Superior snowmobiler recounts two nights lost in subzero temperaturesThe lost snowmobiler from Superior who spent two nights out in the cold this past weekend is continuing to heal from severe frostbite at a Duluth hospital and for the first time Tuesday recounted his experience in subzero weather on Wisconsin’s Nemadji River.
By: Mike Creger, Duluth News Tribune
The lost snowmobiler from Superior who spent two nights out in the cold this past weekend is continuing to heal from severe frostbite at a Duluth hospital and for the first time Tuesday recounted his experience in subzero weather on Wisconsin’s Nemadji River.
Craig Friebe remains in fair condition as doctors monitor frostbite on his feet and nose, his wife, Becky, reported Tuesday afternoon on a Caring Bridge webpage set up for her husband.
“He is still ‘defrosting,’ ” she wrote on the page, “and is in a lot of pain.”
Friebe was reported missing Saturday after he didn’t return home Friday night, Becky Friebe wrote in a journal set up on the site. He had last been seen on his snowmobile by ice fishermen a few hours before daybreak Saturday in Superior’s East End.
He disappeared and wasn’t found until Monday morning and apparently spent two nights on the frozen Nemadji River as the temperature dipped to 15 degrees below zero each night.
Craig Friebe wrote about his experience on the Caring Bridge site.
He said he ran into a friend in a Superior yard at about 3 a.m. and showed him his snowmobile.
The friend said he planned to go out to a fish house in the Superior harbor and said Friebe should meet him there. Friebe eventually found the house, but his friend hadn’t arrived.
Friebe said he then decided to head down the mouth of the nearby Nemadji River. He said it was still dark as he followed the river and came off of it a few times in South Superior and then continued west on the river.
He said he ran out of gas as dawn broke. A Douglas County sheriff’s report said Friebe ended up near open water and the Minnesota border southwest of Oliver.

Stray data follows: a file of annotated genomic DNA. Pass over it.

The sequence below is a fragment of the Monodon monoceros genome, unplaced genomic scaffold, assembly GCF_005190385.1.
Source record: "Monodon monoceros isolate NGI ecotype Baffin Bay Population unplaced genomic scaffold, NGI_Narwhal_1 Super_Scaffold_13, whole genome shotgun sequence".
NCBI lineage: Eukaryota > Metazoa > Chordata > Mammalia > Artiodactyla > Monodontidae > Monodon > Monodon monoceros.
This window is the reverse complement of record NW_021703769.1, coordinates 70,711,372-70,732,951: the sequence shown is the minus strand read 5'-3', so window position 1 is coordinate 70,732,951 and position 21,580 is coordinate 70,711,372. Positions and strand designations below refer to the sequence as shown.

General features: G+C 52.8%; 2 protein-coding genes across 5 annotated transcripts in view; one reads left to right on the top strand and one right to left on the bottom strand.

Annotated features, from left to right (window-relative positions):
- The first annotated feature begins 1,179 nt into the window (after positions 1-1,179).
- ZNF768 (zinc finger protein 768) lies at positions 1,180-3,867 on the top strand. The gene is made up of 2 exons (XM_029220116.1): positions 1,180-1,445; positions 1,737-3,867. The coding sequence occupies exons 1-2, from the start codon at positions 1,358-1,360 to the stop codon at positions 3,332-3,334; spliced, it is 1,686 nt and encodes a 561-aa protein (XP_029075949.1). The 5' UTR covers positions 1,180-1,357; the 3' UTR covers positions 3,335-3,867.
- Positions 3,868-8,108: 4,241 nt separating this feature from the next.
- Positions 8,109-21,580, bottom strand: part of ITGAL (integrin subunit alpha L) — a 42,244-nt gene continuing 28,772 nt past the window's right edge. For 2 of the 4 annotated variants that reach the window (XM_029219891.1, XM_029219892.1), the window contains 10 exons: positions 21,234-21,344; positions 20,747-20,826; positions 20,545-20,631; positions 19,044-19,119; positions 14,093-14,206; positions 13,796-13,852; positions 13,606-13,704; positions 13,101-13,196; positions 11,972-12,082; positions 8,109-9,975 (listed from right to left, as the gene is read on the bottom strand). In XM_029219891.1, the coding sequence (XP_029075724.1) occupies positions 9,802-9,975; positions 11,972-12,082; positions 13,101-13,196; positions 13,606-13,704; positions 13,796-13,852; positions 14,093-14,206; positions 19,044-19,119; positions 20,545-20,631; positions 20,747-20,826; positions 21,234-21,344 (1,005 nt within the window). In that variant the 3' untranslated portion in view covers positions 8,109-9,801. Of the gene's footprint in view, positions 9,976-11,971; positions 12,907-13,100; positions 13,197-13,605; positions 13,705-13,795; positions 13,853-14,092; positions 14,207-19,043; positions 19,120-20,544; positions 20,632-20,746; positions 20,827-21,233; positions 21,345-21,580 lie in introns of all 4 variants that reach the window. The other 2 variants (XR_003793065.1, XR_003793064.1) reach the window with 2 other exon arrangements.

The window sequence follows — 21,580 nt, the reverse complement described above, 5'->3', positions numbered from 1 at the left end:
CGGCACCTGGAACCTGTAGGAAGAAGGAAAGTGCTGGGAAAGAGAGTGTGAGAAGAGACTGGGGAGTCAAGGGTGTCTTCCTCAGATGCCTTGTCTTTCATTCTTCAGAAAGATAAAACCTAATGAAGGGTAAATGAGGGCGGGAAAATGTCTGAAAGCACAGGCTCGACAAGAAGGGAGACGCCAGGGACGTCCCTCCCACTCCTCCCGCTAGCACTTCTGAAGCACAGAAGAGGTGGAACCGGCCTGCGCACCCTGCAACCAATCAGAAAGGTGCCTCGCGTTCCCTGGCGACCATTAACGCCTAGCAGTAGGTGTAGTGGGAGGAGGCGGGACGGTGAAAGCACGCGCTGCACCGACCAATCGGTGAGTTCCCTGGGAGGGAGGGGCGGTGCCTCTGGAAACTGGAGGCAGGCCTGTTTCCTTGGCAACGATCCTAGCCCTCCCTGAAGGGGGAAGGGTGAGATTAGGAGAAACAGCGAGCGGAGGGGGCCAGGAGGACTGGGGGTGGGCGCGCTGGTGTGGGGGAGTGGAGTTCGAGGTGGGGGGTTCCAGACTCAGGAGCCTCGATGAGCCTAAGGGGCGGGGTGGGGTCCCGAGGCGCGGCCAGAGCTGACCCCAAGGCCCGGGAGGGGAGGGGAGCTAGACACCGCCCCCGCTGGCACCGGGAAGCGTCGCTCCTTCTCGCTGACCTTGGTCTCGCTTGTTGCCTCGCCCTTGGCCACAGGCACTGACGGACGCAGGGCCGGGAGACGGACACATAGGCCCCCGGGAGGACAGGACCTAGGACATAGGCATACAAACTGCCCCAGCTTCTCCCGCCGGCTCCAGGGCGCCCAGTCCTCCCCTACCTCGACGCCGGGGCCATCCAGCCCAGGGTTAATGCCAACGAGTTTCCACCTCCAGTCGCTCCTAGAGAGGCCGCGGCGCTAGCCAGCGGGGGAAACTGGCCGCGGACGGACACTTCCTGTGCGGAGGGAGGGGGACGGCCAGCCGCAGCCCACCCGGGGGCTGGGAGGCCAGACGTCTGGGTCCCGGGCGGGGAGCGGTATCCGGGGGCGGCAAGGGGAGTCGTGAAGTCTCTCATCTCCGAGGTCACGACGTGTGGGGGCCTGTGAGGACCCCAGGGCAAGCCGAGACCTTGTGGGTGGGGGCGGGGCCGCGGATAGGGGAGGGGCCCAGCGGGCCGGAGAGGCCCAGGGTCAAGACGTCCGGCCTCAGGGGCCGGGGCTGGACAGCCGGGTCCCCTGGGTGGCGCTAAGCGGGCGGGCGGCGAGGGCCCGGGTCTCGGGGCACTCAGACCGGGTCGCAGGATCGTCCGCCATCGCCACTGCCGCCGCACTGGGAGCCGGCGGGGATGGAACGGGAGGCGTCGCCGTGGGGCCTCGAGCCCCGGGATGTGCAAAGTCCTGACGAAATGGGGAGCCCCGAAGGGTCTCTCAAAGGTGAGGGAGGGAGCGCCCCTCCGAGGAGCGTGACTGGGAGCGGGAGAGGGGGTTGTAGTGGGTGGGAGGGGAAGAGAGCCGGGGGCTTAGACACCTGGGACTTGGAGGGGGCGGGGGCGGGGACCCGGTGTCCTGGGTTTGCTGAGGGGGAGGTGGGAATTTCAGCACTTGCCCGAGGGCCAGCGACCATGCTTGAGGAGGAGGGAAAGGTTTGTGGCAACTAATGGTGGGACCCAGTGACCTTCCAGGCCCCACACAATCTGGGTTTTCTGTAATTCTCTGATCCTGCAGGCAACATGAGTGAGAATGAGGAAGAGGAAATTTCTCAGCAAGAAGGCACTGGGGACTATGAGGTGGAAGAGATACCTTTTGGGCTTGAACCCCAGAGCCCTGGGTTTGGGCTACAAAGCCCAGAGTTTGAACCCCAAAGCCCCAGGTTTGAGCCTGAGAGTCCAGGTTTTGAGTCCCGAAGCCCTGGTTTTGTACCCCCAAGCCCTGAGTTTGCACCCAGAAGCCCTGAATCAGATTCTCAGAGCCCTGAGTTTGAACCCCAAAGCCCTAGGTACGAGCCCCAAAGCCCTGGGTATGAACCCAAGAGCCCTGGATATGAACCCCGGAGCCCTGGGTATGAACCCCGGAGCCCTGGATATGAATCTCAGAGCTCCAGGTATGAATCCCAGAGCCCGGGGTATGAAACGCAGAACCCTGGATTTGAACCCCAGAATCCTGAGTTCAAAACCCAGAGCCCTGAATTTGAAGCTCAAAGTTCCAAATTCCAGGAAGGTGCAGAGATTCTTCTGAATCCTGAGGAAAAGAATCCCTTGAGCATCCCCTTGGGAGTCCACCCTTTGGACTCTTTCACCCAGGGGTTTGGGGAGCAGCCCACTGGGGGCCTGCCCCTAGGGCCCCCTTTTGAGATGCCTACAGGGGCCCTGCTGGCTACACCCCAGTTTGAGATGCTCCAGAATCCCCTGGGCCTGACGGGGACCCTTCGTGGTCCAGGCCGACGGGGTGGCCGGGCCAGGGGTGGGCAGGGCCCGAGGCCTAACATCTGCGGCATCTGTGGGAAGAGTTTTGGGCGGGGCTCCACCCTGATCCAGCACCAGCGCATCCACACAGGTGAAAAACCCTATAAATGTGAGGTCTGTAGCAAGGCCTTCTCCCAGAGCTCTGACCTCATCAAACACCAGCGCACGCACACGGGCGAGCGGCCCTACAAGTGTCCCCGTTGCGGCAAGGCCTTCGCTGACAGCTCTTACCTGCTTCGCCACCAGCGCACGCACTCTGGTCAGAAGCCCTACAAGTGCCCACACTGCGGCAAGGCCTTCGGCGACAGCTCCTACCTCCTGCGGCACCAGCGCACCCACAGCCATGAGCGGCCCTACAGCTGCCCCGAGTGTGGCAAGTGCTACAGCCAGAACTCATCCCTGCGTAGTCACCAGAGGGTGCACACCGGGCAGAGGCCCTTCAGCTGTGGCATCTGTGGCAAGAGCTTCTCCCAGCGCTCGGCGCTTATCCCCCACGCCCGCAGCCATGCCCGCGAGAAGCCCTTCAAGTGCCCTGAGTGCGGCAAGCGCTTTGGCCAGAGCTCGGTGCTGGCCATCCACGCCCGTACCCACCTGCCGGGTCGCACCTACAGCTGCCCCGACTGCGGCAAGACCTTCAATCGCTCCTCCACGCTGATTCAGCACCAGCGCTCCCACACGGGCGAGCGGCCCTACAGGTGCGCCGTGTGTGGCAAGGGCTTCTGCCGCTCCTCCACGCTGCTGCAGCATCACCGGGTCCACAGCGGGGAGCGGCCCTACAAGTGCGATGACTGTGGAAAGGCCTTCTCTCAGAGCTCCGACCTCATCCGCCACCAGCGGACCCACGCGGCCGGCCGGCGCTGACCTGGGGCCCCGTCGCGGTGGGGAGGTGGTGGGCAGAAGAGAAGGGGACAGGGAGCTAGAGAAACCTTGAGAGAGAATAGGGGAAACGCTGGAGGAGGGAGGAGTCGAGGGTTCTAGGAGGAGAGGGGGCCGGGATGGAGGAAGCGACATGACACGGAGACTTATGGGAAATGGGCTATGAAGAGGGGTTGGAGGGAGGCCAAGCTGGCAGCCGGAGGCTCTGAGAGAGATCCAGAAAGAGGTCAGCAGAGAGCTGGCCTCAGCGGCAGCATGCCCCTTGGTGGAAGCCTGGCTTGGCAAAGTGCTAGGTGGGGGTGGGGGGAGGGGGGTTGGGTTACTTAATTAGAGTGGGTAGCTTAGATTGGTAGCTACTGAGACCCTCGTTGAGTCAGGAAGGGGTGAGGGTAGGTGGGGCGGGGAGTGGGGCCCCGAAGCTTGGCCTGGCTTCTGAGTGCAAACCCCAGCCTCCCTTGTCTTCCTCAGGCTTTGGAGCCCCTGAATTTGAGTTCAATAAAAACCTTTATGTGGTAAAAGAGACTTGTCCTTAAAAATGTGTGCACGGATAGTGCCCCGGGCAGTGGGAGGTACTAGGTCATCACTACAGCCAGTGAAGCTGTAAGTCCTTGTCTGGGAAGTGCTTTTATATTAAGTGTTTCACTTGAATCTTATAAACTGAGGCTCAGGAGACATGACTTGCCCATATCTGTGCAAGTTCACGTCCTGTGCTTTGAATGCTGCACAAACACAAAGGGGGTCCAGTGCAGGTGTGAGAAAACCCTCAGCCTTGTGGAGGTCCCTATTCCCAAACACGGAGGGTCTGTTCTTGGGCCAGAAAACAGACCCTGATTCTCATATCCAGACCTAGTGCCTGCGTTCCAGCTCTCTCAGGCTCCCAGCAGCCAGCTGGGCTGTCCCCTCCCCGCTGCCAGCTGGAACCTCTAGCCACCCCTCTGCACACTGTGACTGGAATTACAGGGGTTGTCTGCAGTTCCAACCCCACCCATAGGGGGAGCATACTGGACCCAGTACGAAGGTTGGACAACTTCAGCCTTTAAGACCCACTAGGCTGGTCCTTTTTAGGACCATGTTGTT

Friebe, in his account, was obviously confused about where he was. He said he walked all day looking for “signs of life” to get help but couldn’t find any homes in the area. He said he lit fires periodically during the day to keep warm. The temperature was in the 20s most of the afternoon Saturday, but it was dropping fast into the night.
It wasn’t clear if he followed the river the entire time or tried to cut through dense forest.
By dark on Saturday night, he was hunkered down at a tree overhanging the river. He said he lit the tree on fire to keep warm.
He eventually fell asleep and rolled into the fire.
“My clothes and hair were burned,” he wrote in his Web journal.
He rolled into a pool of water the fire had created on the ice. He wasn’t burning but now he was wet.
He took off his boots and tried to warm his feet.
He was up and walking again before daybreak Sunday and made attempts to go over the river banks when he thought he saw buildings. They turned out to be tricks on his eyes, he said.
A search party had begun by then and Friebe said he heard a plane overhead. He burned some pine needles to create some smoke but realized the plane was too high to see it.
He had been walking all day, he said, and by the end of light on Sunday found himself back at his snowmobile.
“Which meant I walked a full circle,” he wrote.
As night fell again, he went into a cave-like area on the bank and “cuddled up to keep out of the wind because I was so cold and tired.”
He started to doze off and realized he had to keep moving. Reoriented somewhat by finding his snowmobile, he decided to follow its tracks back east to the last bridge he remembered riding under.
He said if he didn’t keep moving and stay awake, “I would die.”
He said he walked all night before reaching the bridge at daylight Monday morning. He saw a snowplow pass just before 8 a.m. and then saw the driver come back and park.
The driver called for help.
The sheriff’s report said Friebe emerged from the river bank at the bridge on Douglas County Road W and sat on the guardrail.
The plow driver asked if he needed help but saw that Friebe was agitated and having trouble with his words. She called police.
The deputy who soon arrived on the scene said Friebe had on a jacket over bib overalls, glasses with one lens missing, no gloves and wild hair filled with brush.
He was sent to Essentia St. Mary’s Medical Center in Duluth and is being monitored at the burn unit there.
On the Caring Bridge site, Becky Friebe thanked all those who searched for her husband, the hospital staff for treating his injuries, and “most of all, the plow driver who saved him.”
A fund has been set up to help the Friebes with the recovery. Donations can be sent to Hermantown Federal Credit Union locations in Superior, Duluth and Hermantown.